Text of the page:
FWIW - my general impression of the Canadian health system is it seems to be ok most of the time in terms of dealing with patients who are in life-threatening/emergency situations in a timely fashion. Not so OK when it comes to situations that are less urgent - or not urgent at all. Say something like a knee replacement. My general impression was confirmed during our last trip to Toronto. We drove from Toronto back into the US (to Michigan). And - along the way - in Canada - we saw billboards advertising physician services in the US. Things like MRIs and orthopedic services. I can't see any reason why US doctors would advertise in Canada unless there are Canadians who are unhappy with some aspects of the medical care they're receiving there.

Note that the Canadian government sometimes pays for services that Canadian citizens get in the US:

Canadians visit U.S. to get health care | Detroit Free Press | freep.com

Still - it strikes me as odd that a large prosperous province/city like Ontario/Toronto has to ship some patients to a (bankrupt) city like Detroit to get medical care.

Finally - I think your impressions may be colored by what you're paying for your health care as a lower income person. Which seems to be less than what a higher income person might pay. For many middle or higher income people in Canada - health care is far from cheap:

'Free' Health Care in Canada Costs More Than It's Worth*|*Nadeem Esmail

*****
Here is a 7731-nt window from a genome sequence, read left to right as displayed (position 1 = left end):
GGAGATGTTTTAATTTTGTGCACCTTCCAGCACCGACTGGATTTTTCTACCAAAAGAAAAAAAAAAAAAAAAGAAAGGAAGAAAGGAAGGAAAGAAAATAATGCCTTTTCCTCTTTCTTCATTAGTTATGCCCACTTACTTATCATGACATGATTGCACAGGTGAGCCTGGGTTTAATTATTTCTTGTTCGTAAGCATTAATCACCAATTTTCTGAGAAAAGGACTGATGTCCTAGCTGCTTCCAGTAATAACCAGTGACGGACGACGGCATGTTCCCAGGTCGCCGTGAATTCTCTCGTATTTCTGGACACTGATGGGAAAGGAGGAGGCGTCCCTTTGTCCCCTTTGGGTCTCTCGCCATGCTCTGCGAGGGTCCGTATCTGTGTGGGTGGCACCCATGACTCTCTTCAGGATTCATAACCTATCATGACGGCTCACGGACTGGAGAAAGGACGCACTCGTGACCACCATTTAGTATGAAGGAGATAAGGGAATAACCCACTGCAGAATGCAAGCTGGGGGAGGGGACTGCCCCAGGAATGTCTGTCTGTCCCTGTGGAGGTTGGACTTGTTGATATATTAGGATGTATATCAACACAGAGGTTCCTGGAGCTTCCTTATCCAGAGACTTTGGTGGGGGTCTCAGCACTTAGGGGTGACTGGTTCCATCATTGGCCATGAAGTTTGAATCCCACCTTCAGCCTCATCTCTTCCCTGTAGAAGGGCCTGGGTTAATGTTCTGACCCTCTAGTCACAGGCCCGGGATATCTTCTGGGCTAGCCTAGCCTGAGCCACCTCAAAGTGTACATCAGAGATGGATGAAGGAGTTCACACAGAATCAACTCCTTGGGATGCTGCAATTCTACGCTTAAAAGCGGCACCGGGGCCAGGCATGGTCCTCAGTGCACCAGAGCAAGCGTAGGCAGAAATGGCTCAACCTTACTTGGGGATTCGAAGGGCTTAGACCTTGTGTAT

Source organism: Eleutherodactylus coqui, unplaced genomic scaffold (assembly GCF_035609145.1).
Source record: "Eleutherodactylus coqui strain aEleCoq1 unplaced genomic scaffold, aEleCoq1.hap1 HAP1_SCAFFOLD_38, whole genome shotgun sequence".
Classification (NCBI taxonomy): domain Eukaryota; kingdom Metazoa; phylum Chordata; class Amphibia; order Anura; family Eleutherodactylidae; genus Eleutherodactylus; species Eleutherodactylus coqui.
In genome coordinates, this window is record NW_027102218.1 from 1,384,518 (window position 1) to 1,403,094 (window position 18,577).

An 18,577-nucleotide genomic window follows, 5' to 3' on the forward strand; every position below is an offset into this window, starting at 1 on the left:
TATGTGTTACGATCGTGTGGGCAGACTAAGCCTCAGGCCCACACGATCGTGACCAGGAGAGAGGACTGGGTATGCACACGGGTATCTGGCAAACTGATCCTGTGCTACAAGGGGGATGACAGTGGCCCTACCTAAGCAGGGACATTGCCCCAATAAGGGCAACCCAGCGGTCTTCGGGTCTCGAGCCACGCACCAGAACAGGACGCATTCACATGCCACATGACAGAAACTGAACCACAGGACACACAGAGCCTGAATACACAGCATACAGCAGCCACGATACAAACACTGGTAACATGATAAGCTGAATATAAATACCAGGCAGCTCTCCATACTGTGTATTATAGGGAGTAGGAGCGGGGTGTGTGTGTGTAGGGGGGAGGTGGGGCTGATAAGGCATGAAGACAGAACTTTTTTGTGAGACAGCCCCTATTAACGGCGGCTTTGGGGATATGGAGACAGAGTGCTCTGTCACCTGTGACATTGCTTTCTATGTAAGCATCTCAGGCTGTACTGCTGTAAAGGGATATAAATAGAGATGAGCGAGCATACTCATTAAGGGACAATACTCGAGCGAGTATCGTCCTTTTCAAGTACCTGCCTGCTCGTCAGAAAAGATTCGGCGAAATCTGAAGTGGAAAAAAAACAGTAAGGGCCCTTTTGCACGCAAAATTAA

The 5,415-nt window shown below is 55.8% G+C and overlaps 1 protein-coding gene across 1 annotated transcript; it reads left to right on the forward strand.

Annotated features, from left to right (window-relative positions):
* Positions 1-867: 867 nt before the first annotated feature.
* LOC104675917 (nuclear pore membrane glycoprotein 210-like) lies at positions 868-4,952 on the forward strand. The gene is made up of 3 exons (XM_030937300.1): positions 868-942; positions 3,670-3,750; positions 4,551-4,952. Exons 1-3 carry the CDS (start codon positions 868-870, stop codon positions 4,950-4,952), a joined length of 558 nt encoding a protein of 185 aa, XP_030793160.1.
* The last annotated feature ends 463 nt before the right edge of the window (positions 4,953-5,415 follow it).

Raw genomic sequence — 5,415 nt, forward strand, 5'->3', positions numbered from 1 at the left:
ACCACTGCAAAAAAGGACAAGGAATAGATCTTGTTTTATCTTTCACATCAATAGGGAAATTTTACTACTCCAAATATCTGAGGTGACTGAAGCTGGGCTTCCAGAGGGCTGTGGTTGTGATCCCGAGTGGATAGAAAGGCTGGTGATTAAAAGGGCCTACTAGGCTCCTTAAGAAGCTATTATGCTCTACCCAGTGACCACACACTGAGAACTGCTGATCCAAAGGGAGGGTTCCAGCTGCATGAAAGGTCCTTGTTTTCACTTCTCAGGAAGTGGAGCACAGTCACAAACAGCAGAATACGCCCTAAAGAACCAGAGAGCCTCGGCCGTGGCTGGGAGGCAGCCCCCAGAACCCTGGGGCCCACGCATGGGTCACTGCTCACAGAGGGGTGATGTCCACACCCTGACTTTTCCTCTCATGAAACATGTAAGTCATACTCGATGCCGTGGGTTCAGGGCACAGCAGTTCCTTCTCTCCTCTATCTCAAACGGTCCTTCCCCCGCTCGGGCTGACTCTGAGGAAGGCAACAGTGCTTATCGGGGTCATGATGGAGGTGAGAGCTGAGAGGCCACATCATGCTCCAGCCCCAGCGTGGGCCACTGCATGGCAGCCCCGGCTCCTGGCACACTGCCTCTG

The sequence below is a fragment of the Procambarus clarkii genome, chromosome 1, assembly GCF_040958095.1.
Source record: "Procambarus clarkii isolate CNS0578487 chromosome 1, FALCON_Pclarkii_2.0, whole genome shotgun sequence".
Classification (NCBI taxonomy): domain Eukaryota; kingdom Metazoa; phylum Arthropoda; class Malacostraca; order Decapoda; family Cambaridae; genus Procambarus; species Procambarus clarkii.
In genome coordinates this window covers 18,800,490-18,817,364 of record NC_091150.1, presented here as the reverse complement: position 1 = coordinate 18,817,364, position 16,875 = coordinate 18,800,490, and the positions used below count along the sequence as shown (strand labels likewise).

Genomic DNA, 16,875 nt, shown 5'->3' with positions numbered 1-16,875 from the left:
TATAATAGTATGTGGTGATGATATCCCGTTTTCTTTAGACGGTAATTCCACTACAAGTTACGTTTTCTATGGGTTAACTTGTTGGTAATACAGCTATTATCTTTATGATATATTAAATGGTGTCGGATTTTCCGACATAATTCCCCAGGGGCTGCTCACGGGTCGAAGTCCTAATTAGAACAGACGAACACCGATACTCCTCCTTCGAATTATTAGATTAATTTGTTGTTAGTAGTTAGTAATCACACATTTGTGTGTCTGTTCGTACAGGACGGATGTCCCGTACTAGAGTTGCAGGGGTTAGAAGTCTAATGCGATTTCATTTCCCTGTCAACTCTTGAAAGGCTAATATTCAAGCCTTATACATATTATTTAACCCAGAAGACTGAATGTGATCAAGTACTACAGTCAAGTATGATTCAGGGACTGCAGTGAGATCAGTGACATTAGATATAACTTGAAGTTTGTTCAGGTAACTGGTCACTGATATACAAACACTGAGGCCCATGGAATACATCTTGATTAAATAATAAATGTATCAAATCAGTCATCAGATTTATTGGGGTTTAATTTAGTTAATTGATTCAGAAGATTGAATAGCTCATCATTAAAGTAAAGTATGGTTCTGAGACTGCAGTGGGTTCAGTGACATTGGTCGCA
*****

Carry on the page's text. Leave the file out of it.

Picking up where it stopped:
Robyn
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Old 01-26-2016, 06:36 AM
 
Location: Toronto, Ontario, Canada.
2,540 posts, read 3,267,628 times
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Adams aj.


Obviously, individuals will have their own perspective on their health care experience..........


I will suggest that those who are what I call "self educated " about their health, will be more likely to be proactive about it. By that I mean that they will read up on new developments, and be more aware of their own body.


Of course, with the availability of good care here, Canadians don't have to "wait until they are really sick " before seeing a Doctor, as many Americans seem to do. In fact here in Toronto there is a "visiting Doctor service " that is covered by OHIP. They are available 16 hours of each day, and the service is free. Home visits by a MD, ever hear of that in your US locality ?


here is a link to that service. Welcome to Medvisit


I can't speak for the other 35 million people who live in Canada... But in many online discussion forums, the vast majority of us are satisfied with our medical care, when asked about it by American questioners.


Jim b.